The 27th Jerusalem International Book Fair took place a couple of weeks ago. I was able to attend several of the events during my winter trip to Israel.

The highlight was definitely attending the February 8th ceremony  at which the 2015 Jerusalem Prize was awarded to Ismail Kadare by President Rivlin.

The well planned evening was formal enough to let everyone know that something very important was taking place and also informal enough so as to be quite enjoyable.

Speeches by Mayor Nir Barkat and others were given in Hebrew, English, French and/or a combination of all three.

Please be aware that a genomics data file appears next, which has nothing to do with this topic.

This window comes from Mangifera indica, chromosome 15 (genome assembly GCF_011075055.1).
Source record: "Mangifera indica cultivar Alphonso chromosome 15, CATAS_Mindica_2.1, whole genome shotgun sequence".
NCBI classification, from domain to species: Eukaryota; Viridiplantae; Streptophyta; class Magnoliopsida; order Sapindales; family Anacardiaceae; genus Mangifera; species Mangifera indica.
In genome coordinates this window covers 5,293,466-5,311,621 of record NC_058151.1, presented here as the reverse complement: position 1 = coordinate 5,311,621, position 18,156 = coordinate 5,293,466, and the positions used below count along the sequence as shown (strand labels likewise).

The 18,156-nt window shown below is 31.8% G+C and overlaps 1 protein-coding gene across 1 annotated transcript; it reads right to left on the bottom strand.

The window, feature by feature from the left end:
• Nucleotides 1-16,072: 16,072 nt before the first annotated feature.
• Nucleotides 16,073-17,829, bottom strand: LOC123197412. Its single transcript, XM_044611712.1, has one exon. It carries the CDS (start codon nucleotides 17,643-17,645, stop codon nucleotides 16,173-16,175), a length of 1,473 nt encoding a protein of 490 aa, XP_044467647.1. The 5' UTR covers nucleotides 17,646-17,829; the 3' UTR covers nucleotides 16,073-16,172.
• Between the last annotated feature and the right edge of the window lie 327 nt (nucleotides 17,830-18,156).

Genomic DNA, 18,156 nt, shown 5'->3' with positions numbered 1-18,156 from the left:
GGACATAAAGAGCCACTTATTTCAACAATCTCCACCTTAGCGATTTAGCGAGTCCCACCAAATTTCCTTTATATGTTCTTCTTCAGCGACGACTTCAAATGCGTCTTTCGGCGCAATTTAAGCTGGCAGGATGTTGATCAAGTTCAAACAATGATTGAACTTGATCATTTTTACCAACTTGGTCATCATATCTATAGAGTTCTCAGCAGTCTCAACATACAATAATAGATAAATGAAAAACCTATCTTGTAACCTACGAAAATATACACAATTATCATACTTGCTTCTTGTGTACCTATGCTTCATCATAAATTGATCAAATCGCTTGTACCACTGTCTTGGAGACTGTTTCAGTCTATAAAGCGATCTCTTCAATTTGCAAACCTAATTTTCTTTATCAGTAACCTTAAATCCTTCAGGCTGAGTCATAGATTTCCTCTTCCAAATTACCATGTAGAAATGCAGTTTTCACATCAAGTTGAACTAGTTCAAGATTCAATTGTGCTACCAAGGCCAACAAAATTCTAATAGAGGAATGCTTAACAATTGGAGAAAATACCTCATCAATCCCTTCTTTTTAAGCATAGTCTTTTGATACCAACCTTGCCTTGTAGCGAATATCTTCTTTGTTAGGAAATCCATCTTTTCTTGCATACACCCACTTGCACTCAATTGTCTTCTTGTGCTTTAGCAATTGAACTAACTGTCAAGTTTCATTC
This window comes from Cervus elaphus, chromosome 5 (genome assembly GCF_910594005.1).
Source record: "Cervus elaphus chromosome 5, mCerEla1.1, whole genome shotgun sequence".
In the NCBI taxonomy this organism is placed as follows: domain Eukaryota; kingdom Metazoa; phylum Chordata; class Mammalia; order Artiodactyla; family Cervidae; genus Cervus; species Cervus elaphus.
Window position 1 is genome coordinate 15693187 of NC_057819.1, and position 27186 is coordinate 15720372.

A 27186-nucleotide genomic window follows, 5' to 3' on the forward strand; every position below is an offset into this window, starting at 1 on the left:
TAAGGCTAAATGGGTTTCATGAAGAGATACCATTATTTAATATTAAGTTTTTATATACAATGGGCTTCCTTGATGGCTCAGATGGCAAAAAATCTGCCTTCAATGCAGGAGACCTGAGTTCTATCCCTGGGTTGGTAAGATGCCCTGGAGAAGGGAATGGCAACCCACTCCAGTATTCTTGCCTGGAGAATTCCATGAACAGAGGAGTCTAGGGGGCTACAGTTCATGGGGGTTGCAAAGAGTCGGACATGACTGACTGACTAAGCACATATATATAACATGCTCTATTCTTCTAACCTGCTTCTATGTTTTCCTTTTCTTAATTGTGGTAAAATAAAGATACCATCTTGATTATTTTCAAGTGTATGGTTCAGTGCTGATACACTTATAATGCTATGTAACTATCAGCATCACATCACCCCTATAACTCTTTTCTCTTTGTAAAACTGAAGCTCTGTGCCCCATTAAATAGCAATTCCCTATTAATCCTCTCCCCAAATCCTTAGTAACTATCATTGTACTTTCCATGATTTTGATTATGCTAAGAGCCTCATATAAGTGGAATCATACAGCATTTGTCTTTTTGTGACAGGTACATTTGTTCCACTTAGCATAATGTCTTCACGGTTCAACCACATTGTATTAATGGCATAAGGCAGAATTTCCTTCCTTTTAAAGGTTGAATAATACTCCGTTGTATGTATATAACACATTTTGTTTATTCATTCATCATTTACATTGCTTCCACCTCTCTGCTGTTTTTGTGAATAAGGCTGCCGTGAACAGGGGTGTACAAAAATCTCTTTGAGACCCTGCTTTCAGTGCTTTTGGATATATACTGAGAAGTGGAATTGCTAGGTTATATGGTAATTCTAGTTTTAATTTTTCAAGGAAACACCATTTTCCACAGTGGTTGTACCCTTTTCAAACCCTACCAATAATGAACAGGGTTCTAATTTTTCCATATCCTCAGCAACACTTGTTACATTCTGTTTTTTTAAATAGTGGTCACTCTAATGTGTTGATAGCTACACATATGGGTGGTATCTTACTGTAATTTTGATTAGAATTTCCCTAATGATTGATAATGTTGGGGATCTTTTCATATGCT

The highlight of the evening was definitely President Rivlin’s Hebrew address which was delivered in a formal, but relaxed manner. His various renderings of the recipient’s last name brought the house down. However, I am certain that Mr. Kadare was in no doubt as to the high esteem in which he was held by all present.

Purely by chance seating I met the poets Salah Al Hamdani and Eliaz Cohen and was able to briefly act as a translator between them.

The thought struck me as I walked back to my hotel later that evening that quite possibly this is how the Prophet Isiah contemplated Israel being a light for the nations. Not by some large earth shattering event, but rather expressed in a quiet intellectual way so as to clearly demonstrate an inherent set of internalized and intrinsic values for all the world see.